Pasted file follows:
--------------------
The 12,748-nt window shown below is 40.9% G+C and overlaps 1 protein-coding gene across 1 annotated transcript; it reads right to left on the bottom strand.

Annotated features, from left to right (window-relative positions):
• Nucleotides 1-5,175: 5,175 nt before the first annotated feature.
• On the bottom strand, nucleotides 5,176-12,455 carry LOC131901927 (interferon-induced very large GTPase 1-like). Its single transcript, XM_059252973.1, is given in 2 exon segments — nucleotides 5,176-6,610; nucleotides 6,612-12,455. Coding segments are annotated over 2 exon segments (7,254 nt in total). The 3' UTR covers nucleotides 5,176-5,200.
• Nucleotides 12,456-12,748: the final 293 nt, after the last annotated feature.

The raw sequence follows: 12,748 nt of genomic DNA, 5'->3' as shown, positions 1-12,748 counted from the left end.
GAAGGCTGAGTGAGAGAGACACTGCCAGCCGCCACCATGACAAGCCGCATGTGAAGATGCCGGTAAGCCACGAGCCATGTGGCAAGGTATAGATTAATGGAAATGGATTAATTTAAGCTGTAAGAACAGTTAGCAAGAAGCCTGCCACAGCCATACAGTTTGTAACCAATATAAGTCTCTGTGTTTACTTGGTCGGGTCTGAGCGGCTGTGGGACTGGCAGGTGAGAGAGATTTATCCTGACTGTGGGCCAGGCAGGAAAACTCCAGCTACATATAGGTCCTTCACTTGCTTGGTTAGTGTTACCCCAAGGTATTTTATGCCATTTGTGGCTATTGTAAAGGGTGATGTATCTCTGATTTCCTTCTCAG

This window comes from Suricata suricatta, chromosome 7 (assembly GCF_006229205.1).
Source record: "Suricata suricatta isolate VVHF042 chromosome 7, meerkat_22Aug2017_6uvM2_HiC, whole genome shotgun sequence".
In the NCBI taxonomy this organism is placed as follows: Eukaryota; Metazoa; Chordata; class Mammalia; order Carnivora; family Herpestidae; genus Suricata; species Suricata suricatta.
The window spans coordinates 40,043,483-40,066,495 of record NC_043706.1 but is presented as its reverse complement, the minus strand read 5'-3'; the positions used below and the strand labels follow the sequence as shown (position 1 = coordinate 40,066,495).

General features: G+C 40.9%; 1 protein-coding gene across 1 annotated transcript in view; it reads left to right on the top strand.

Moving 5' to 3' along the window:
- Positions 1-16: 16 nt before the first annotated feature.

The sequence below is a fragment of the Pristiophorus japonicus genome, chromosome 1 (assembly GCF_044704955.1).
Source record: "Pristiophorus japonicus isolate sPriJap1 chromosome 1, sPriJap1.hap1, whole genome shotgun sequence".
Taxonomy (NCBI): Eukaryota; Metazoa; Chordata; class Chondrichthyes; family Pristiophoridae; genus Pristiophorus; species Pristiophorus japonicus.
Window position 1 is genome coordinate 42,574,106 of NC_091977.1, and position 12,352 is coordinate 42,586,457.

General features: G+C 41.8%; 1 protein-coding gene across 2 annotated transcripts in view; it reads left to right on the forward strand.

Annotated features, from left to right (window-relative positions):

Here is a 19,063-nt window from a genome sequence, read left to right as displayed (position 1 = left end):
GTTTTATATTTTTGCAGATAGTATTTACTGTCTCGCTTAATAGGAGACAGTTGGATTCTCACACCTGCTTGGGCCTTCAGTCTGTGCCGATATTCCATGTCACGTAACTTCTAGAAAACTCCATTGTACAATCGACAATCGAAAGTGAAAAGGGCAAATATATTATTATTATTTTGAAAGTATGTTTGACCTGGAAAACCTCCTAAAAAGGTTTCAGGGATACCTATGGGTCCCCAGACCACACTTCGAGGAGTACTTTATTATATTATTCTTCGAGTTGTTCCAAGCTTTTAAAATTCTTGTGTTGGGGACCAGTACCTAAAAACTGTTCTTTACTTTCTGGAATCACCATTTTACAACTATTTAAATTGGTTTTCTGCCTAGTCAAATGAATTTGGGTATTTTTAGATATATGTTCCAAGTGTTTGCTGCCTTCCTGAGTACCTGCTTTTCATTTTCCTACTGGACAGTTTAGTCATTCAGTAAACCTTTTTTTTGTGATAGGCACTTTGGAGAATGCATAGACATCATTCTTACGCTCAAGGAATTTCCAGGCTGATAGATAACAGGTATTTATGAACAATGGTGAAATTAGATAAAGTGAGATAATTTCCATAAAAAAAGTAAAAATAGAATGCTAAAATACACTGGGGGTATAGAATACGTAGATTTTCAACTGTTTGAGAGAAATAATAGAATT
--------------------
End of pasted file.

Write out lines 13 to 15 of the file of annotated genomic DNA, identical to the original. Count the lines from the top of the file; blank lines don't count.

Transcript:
Moving 5' to 3' along the window:
- Positions 1-16: 16 nt before the first annotated feature.

The sequence below is a fragment of the Pristiophorus japonicus genome, chromosome 1 (assembly GCF_044704955.1).